Vitamin C from Seaweed: A Review Assessing Seaweed as Contributor to Daily Intake

Cecilie Wirenfeldt Nielsen*, Turid Rustad, Susan Løvstad Holdt

*Corresponding author for this work

Research output: Contribution to journalReviewpeer-review

122 Downloads (Pure)


Seaweeds are indiscriminately said to contain significant amounts of vitamin C, but seaweeds are a diverse group, which may limit the ability to generalize. Several studies have been performed on vitamin C in seaweed, and this review covers these findings, and concludes on how much vitamin C is found in seaweeds. A systematic review of vitamin C in 92 seaweed species was conducted followed by analyzing the 132 data entries. The average vitamin C content was 0.773 mg g-1 seaweed in dry weight with a 90th percentile of 2.06 mg g-1 dry weight. The vitamin C content was evaluated based on taxonomical categories of green, brown and red seaweeds (Chlorophyta (phylum), Phaeophyceae (class), and Rhodophyta (phylum)), and no significant differences were found between them. The vitamin C content was compared to other food sources, and this showed that seaweeds can contribute to the daily vitamin C intake, but are not a rich source. Moreover, seasonal variations, analytical methods, and processing impacts were also evaluated.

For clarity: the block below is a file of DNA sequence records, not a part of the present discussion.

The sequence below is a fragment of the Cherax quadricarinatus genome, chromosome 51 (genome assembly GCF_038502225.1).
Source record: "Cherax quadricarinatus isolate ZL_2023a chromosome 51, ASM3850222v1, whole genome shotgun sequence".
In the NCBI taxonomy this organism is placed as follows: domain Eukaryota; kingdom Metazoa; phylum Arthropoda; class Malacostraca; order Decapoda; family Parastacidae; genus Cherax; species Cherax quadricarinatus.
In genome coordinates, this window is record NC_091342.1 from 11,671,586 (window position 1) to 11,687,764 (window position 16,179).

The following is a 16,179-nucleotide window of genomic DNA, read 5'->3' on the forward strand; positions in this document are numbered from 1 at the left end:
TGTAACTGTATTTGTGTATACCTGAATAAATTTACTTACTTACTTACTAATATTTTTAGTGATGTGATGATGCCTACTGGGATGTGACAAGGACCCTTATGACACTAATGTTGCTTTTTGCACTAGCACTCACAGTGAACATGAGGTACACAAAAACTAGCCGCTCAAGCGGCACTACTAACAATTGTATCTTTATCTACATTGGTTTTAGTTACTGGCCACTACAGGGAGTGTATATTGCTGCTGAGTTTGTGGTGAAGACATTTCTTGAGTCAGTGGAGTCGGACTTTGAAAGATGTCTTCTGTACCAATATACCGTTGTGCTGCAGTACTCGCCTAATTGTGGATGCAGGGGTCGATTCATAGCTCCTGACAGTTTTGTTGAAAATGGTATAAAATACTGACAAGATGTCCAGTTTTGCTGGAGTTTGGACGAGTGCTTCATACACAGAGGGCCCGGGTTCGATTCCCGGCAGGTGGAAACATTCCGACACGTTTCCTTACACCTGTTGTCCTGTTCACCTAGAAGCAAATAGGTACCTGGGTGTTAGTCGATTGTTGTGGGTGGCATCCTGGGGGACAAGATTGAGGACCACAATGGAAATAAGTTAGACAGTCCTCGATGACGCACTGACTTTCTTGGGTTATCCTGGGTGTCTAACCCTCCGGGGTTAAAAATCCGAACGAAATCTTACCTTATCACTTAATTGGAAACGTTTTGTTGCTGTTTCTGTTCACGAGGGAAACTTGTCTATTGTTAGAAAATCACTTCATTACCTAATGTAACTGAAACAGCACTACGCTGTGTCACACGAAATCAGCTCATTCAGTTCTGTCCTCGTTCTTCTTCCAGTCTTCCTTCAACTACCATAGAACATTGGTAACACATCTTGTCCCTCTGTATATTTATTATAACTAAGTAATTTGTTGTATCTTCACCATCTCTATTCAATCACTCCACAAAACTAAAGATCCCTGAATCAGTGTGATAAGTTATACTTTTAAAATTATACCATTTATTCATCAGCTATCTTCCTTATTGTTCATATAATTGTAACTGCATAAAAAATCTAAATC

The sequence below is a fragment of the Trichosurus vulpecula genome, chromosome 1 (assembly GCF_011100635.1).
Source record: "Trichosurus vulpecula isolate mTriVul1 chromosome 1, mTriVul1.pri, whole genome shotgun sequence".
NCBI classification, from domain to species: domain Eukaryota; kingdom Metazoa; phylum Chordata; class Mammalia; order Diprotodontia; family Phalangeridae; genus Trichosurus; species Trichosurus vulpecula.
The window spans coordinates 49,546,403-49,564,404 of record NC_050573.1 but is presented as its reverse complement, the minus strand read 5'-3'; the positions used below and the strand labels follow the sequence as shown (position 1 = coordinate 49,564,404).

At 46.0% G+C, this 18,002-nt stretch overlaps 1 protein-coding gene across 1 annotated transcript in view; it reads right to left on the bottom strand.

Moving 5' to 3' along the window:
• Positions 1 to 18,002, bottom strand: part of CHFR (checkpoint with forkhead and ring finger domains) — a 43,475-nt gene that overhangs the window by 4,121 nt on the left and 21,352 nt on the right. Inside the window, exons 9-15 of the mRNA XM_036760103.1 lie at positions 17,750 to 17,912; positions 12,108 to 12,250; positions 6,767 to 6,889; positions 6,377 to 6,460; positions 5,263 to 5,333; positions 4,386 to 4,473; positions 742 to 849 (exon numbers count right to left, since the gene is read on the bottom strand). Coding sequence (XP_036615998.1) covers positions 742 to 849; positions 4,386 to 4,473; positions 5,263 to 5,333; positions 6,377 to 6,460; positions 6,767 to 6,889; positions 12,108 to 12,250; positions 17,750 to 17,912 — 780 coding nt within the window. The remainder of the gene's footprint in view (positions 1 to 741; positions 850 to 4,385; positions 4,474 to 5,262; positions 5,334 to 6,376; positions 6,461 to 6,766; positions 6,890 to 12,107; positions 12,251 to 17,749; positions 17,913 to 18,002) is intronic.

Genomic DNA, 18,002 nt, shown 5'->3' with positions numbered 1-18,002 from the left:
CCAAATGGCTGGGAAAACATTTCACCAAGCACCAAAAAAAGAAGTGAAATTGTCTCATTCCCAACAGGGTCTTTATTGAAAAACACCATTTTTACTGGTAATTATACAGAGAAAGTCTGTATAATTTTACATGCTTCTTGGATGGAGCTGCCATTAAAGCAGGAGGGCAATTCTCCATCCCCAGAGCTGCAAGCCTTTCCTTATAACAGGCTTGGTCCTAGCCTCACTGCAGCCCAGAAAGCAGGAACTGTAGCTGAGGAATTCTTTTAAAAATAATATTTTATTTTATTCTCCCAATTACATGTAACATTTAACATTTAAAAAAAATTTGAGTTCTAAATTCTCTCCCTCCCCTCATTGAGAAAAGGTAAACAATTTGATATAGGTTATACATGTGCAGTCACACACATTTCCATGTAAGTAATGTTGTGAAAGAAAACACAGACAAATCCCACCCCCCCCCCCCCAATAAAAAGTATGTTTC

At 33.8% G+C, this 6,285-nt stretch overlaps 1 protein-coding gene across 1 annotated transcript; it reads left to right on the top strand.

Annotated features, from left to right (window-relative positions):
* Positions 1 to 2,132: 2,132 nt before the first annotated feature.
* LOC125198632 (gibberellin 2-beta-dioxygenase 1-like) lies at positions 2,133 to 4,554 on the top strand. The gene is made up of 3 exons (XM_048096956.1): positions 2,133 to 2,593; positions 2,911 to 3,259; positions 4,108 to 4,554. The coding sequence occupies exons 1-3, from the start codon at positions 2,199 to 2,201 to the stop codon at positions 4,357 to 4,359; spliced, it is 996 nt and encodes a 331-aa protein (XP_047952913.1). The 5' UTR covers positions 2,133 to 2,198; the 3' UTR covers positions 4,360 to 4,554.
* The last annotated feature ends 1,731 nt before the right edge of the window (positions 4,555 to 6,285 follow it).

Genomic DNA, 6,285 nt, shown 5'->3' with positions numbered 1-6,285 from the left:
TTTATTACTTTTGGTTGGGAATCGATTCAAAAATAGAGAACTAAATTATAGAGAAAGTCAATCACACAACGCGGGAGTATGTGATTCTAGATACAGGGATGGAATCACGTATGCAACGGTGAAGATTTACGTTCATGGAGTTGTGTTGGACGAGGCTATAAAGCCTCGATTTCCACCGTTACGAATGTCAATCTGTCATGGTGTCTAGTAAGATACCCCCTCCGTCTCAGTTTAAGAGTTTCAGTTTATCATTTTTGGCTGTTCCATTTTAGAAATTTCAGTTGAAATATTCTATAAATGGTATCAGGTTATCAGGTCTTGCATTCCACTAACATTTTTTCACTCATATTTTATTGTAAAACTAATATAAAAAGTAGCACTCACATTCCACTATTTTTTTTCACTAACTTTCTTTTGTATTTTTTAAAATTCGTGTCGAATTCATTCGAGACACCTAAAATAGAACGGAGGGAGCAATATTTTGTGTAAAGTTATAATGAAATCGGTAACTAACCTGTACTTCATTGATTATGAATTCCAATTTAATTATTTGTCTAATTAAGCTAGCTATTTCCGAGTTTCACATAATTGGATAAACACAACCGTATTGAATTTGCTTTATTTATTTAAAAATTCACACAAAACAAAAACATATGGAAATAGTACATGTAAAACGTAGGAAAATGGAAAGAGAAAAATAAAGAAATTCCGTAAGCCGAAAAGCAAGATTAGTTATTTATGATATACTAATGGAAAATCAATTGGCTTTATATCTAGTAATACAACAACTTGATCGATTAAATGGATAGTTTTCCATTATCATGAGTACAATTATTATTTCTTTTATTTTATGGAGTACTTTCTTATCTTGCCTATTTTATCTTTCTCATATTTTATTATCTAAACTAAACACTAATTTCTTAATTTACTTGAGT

Original languageEnglish
Article number198
Issue number1
Number of pages22
Publication statusPublished - 2021


Dive into the research topics of 'Vitamin C from Seaweed: A Review Assessing Seaweed as Contributor to Daily Intake'. Together they form a unique fingerprint.

Cite this